After months of slumping activity, economists and industry watchers alike have been waiting to see when the Canadian housing market would get back on its feet. Now, according to a new report from TD, the stage is set for a major comeback.
“Tighter lending rules, rising borrowing costs and provincial policy actions left Canadian housing markets stumbling out of the gate in 2018. However, our longstanding view was that some traction would be gained after sharp initial adjustments to these factors,” write TD economists Derek Burleton and Rishi Sondhi, in a recent report.
The pair note that Ontario has seen an increase in home sales and prices over the past two months, while Alberta and New Brunswick have also warmed considerably.
“Sales and prices are turning around in Toronto amidst significant pent-up demand,” they write. But not every market is in recovery mode just yet. “In contrast, Vancouver’s market has yet to find a bottom given lingering government policy impacts,” they add.
The pair predict that, heading into the second half of 2018, strong economic conditions should bolster housing markets across the country.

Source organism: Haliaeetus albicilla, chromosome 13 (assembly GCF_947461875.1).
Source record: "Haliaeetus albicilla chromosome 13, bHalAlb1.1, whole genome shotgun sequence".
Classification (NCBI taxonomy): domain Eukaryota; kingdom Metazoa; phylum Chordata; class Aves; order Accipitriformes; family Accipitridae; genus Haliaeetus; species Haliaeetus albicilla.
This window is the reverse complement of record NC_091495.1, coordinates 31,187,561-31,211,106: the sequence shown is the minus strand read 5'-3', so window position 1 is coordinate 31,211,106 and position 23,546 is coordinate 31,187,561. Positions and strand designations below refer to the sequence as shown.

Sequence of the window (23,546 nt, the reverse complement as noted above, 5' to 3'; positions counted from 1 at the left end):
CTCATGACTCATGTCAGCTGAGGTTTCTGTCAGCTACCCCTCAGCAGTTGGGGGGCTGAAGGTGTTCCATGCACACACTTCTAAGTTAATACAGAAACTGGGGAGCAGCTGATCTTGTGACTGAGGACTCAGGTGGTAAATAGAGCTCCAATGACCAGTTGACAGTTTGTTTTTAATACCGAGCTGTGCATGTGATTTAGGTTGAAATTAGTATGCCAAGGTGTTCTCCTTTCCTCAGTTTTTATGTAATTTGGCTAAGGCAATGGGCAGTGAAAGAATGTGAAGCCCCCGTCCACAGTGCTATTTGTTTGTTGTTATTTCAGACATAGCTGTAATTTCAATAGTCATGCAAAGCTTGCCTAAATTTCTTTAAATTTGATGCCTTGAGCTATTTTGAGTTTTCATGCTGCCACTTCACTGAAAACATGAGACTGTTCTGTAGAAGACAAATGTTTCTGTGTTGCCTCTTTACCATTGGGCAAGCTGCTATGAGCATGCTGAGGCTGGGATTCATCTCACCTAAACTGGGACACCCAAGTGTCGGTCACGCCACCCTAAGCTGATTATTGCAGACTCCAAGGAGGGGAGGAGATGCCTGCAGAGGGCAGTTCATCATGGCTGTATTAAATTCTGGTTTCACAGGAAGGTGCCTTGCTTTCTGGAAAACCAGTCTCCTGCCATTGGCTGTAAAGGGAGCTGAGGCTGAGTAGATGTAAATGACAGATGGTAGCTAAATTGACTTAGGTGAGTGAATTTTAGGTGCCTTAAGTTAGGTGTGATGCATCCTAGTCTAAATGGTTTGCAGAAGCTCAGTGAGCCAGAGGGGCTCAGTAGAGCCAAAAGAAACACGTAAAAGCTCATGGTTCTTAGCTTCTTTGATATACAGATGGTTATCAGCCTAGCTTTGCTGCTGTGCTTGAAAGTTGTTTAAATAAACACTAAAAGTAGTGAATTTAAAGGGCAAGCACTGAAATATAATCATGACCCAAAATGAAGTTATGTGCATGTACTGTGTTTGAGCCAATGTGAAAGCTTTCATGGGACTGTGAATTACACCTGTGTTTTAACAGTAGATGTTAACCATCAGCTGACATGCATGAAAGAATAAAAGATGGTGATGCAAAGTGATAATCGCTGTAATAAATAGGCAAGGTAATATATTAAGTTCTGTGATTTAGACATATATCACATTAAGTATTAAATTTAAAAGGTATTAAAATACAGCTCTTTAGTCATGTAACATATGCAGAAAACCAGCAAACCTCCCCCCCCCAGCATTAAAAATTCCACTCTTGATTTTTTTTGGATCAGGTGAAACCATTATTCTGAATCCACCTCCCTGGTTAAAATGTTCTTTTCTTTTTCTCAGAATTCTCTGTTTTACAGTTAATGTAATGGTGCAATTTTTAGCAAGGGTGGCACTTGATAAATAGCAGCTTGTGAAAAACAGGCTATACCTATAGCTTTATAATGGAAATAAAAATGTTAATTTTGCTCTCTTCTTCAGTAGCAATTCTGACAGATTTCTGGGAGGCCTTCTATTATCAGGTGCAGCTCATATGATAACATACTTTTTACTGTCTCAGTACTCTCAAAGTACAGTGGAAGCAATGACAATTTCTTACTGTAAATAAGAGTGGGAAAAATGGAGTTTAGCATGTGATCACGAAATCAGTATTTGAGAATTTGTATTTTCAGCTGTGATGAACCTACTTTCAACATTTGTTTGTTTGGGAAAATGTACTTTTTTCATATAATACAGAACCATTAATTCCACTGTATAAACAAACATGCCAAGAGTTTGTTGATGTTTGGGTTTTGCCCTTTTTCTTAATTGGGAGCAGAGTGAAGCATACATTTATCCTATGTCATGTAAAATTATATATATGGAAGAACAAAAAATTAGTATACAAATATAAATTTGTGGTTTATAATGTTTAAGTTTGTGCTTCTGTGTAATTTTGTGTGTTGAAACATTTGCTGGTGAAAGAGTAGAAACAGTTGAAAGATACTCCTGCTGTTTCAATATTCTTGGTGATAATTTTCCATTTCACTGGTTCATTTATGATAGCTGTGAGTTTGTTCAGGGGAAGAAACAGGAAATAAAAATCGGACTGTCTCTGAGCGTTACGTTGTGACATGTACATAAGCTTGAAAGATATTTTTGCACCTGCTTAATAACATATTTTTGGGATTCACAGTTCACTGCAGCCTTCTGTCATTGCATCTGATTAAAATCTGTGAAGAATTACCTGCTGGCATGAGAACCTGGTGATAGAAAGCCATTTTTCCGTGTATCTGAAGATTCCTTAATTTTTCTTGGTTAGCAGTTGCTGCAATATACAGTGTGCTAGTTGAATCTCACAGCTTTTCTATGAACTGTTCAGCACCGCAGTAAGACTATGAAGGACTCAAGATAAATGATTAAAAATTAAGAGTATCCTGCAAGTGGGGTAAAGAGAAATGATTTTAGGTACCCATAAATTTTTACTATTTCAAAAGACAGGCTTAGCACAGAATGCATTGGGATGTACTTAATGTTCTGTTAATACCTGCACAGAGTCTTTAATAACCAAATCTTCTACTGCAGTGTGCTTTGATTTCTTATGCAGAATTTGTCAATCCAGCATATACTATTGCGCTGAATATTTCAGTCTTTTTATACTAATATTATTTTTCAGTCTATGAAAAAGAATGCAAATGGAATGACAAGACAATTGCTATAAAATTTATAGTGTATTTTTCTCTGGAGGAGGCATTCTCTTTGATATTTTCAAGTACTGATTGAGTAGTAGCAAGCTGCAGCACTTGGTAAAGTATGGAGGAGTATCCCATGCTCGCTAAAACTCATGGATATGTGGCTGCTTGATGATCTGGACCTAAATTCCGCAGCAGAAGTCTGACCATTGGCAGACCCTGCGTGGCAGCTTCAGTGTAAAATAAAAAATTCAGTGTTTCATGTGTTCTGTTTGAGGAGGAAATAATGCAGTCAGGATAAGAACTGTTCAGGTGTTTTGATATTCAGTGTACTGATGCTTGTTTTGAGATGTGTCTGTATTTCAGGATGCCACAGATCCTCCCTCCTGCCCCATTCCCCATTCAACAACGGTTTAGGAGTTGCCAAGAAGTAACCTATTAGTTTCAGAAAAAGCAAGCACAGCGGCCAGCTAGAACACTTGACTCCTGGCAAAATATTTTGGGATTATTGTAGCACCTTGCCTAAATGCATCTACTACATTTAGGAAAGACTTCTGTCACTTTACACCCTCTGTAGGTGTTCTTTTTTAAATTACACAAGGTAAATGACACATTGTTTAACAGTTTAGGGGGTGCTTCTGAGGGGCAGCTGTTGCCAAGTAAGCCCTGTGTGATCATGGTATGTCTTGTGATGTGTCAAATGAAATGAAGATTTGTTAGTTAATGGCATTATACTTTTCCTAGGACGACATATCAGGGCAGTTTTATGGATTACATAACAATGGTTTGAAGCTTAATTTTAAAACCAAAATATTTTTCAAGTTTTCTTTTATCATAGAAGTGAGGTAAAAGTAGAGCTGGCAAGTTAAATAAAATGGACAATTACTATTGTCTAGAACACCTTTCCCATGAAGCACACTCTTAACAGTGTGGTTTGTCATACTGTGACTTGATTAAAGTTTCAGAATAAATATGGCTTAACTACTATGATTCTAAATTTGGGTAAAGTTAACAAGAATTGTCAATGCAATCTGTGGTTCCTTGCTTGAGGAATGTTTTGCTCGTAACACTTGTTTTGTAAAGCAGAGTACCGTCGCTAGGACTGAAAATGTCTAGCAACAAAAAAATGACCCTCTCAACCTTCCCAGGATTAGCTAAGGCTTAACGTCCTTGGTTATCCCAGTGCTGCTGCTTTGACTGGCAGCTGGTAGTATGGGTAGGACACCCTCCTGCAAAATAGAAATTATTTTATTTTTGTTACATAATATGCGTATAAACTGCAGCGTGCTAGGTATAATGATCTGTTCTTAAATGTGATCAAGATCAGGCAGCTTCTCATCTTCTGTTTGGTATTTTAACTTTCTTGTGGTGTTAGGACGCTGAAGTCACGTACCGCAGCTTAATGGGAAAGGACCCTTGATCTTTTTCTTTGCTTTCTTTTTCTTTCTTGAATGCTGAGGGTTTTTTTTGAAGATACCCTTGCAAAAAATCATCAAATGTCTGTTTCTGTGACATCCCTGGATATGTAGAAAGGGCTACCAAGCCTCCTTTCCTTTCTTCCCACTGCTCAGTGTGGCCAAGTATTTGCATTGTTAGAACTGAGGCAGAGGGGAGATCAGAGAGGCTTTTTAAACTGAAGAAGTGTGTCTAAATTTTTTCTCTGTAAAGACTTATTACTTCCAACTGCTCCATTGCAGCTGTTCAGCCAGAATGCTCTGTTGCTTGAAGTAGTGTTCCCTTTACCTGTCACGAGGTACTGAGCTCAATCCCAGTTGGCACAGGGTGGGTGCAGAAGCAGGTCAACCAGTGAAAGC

“Sales and prices should gain traction across most major markets as the year continues to roll forward, as the effects of [new mortgage rules] fade away,” they write.
They add that the market seems to be responding in “textbook fashion” to the mortgage stress test introduced in January, which many economists had predicted would have only a temporary dampening effect on housing activity.
“Our longstanding view has been that Canada’s major housing markets would regain traction after the initial sharp knee-jerk policy adjustments,” they write. “Past experience has shown that markets begin to stabilize after about 4-6 months following the implementation of major changes to housing policy.”